Shireen Jeejeebhoy writes books, blogs on life and brain injury, creates visual art. She's populated T-shirts, face coverings, posters with her art. Her first book, Lifeliner: The Judy Taylor Story, was the award-winning about a Toronto patient and her pioneering doctor whose ground-breaking work saves tens of thousands of lives every year. Her novels feature Toronto as a character and star women finding their way without romance giving them the answers. Dogs and cats show up in supporting roles. Using her book Concussion Is Brain Injury: Treating the Neurons and Me, she advocates for replacing standard medical care with neuroplastic treatment to restore people back to a fulfilling life. She was consulted on Brain Storm, which ran at Dancemakers Studio just before COVID-19 shut down Toronto.
More about me
Born in London, England, and a tri-continent child, Shireen grew up in Toronto, obtained a B.Sc. in psychology from the University of Toronto, launched into writing and computer programming, and slammed and somersaulted into the unknown life of brain injury with its paradoxes. After she relearnt to photograph and write, she wrote a book or more every year since 2009. And she explored the city through her camera lens. She has many more manuscripts than published books. She blogs and designs websites. She tweets to both express herself and prod people to think and act on brain injury, gender equality, city life, accessibility, inclusivity, and COVID-19.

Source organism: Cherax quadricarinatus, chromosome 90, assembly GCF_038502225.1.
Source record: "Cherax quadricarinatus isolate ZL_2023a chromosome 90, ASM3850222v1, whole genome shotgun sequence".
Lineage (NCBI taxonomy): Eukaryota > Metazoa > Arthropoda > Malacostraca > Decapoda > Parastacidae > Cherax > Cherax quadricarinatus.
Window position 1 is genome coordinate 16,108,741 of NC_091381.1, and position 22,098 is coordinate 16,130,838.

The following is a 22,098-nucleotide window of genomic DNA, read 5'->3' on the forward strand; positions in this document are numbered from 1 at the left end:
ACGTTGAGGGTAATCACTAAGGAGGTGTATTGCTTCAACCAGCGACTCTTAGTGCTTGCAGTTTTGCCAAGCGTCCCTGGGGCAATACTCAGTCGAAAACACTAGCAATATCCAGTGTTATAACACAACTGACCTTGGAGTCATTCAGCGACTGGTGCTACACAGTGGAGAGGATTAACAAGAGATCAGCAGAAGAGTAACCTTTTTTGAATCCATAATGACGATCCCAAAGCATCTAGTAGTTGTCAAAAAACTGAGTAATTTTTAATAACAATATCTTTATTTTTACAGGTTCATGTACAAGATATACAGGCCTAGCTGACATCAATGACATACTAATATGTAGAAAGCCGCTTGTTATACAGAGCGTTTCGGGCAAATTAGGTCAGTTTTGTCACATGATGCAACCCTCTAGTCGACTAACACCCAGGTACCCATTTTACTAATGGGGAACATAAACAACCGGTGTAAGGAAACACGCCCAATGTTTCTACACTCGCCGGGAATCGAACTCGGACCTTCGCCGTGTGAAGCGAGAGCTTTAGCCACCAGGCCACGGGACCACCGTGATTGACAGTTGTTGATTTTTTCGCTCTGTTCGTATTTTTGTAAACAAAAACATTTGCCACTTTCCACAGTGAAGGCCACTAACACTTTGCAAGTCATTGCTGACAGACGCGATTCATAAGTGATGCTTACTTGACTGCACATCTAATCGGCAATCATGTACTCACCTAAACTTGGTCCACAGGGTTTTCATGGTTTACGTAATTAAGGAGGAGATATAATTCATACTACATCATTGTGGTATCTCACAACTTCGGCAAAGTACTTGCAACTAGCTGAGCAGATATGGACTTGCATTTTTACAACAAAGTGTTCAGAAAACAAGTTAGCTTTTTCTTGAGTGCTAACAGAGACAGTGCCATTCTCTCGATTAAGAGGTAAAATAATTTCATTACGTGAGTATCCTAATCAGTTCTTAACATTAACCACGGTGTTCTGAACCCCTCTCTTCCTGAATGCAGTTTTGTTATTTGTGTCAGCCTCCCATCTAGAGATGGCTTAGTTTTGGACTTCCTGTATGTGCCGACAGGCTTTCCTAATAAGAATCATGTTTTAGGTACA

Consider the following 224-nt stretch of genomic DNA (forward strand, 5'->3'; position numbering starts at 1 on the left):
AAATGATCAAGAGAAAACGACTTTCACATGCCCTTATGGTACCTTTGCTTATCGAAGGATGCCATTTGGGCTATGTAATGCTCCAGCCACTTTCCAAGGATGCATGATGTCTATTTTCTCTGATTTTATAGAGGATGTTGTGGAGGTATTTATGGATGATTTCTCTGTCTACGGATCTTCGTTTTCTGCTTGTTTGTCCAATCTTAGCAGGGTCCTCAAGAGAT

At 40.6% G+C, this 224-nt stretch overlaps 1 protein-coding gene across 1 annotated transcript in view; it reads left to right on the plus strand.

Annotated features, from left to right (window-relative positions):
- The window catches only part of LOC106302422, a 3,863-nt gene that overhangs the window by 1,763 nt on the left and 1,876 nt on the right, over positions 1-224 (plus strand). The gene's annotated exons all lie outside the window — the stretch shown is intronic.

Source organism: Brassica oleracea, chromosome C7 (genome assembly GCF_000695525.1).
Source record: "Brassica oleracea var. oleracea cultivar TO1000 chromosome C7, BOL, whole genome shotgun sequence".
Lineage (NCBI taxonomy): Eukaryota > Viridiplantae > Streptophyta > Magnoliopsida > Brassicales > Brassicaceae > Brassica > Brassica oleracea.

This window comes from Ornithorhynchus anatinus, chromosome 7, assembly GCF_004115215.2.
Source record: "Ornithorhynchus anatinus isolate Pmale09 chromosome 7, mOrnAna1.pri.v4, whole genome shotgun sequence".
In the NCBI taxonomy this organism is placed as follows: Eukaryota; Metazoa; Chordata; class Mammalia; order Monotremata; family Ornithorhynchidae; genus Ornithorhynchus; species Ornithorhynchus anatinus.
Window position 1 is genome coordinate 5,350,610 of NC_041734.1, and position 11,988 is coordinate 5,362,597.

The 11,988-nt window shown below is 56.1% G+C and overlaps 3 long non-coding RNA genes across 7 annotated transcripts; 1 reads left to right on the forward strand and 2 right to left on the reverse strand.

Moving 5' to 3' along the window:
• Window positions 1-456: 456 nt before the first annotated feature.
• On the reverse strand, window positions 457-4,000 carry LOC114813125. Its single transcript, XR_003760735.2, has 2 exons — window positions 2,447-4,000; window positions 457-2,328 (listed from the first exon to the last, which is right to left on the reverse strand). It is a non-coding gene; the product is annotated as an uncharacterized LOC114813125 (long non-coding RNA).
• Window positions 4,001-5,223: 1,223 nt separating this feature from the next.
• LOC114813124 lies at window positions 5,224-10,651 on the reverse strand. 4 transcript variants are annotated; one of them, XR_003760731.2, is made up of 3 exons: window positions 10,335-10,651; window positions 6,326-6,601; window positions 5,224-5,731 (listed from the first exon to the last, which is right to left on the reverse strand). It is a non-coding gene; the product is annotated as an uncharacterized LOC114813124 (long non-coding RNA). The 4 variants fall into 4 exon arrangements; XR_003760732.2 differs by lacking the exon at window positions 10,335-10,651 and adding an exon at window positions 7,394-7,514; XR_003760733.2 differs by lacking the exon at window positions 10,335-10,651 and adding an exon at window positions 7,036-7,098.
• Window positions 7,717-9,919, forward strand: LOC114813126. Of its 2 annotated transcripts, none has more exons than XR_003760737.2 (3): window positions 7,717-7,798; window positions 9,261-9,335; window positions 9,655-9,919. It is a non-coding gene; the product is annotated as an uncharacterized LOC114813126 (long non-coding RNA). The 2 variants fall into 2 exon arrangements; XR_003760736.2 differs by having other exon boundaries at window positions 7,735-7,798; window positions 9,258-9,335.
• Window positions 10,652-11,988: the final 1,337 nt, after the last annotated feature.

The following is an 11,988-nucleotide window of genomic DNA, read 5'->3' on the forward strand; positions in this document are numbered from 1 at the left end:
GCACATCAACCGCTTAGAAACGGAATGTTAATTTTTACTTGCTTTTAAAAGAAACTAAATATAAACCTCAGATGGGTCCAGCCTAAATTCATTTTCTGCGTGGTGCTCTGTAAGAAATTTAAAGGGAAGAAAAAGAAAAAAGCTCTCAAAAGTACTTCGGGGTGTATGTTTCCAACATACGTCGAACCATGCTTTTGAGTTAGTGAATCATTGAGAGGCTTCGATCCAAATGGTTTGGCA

She's a member of the Brain Injury Society of Toronto and participates in their annual Expressive Art Show every year since it began. You can find her latest pieces as posters and limited editions in this shop's Art Works collection.
Shireen uses her website to update her book Concussion Is Brain Injury: Treating the Neurons and Me and continues research on herself to heal this injury. She just completed a month-long study on the effects of gamma brainwave audiovisual entrainment with good results and thoughts on further, robust research. She continues to write on her reading recovery, and writes a Psychology Today blog on concussion and brain injury. In an effort to fund her writing efforts beyond her annual NaNoWriMo plunges, she joined Patreon.
Shireen fell in love with photography at the age of 11 when she borrowed her mother's mid-20th century camera for a school trip. She kept borrowing cameras for years until she received her own, a Minolta Maxxum 7000. When her brain injury robbed her of her photography, neuroplastic treatment brought first a Nikon Coolpix 2 then the DSLR Nikon D80 back. She's expanded her instinctive photography into creating digital art and now, in the year of the pandemic, into painting and analogue collages, turning them into posters and prints.